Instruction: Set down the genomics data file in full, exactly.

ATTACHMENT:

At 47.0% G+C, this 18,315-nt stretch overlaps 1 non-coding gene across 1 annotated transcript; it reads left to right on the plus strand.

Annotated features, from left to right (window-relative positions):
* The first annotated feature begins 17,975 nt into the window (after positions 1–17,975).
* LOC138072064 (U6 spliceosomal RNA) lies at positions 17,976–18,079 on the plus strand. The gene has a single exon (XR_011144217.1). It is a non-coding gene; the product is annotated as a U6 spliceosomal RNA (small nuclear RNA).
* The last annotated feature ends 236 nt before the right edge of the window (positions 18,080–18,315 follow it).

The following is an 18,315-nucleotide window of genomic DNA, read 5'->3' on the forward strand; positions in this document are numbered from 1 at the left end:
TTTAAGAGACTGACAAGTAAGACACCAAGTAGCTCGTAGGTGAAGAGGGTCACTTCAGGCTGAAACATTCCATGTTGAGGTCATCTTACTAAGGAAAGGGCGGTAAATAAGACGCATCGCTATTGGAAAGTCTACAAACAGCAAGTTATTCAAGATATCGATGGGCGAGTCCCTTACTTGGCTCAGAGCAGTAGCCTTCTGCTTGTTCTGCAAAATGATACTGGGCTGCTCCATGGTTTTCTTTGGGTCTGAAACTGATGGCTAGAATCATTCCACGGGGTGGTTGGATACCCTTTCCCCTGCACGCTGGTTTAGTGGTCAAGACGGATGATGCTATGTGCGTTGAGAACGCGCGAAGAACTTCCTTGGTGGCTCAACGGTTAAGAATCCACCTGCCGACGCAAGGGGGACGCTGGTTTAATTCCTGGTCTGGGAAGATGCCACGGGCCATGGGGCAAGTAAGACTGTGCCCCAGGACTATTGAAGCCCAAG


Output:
At 47.0% G+C, this 18,315-nt stretch overlaps 1 non-coding gene across 1 annotated transcript; it reads left to right on the plus strand.

Annotated features, from left to right (window-relative positions):
* The first annotated feature begins 17,975 nt into the window (after positions 1–17,975).
* LOC138072064 (U6 spliceosomal RNA) lies at positions 17,976–18,079 on the plus strand. The gene has a single exon (XR_011144217.1). It is a non-coding gene; the product is annotated as a U6 spliceosomal RNA (small nuclear RNA).
* The last annotated feature ends 236 nt before the right edge of the window (positions 18,080–18,315 follow it).

The following is an 18,315-nucleotide window of genomic DNA, read 5'->3' on the forward strand; positions in this document are numbered from 1 at the left end:
TTTAAGAGACTGACAAGTAAGACACCAAGTAGCTCGTAGGTGAAGAGGGTCACTTCAGGCTGAAACATTCCATGTTGAGGTCATCTTACTAAGGAAAGGGCGGTAAATAAGACGCATCGCTATTGGAAAGTCTACAAACAGCAAGTTATTCAAGATATCGATGGGCGAGTCCCTTACTTGGCTCAGAGCAGTAGCCTTCTGCTTGTTCTGCAAAATGATACTGGGCTGCTCCATGGTTTTCTTTGGGTCTGAAACTGATGGCTAGAATCATTCCACGGGGTGGTTGGATACCCTTTCCCCTGCACGCTGGTTTAGTGGTCAAGACGGATGATGCTATGTGCGTTGAGAACGCGCGAAGAACTTCCTTGGTGGCTCAACGGTTAAGAATCCACCTGCCGACGCAAGGGGGACGCTGGTTTAATTCCTGGTCTGGGAAGATGCCACGGGCCATGGGGCAAGTAAGACTGTGCCCCAGGACTATTGAAGCCCAAG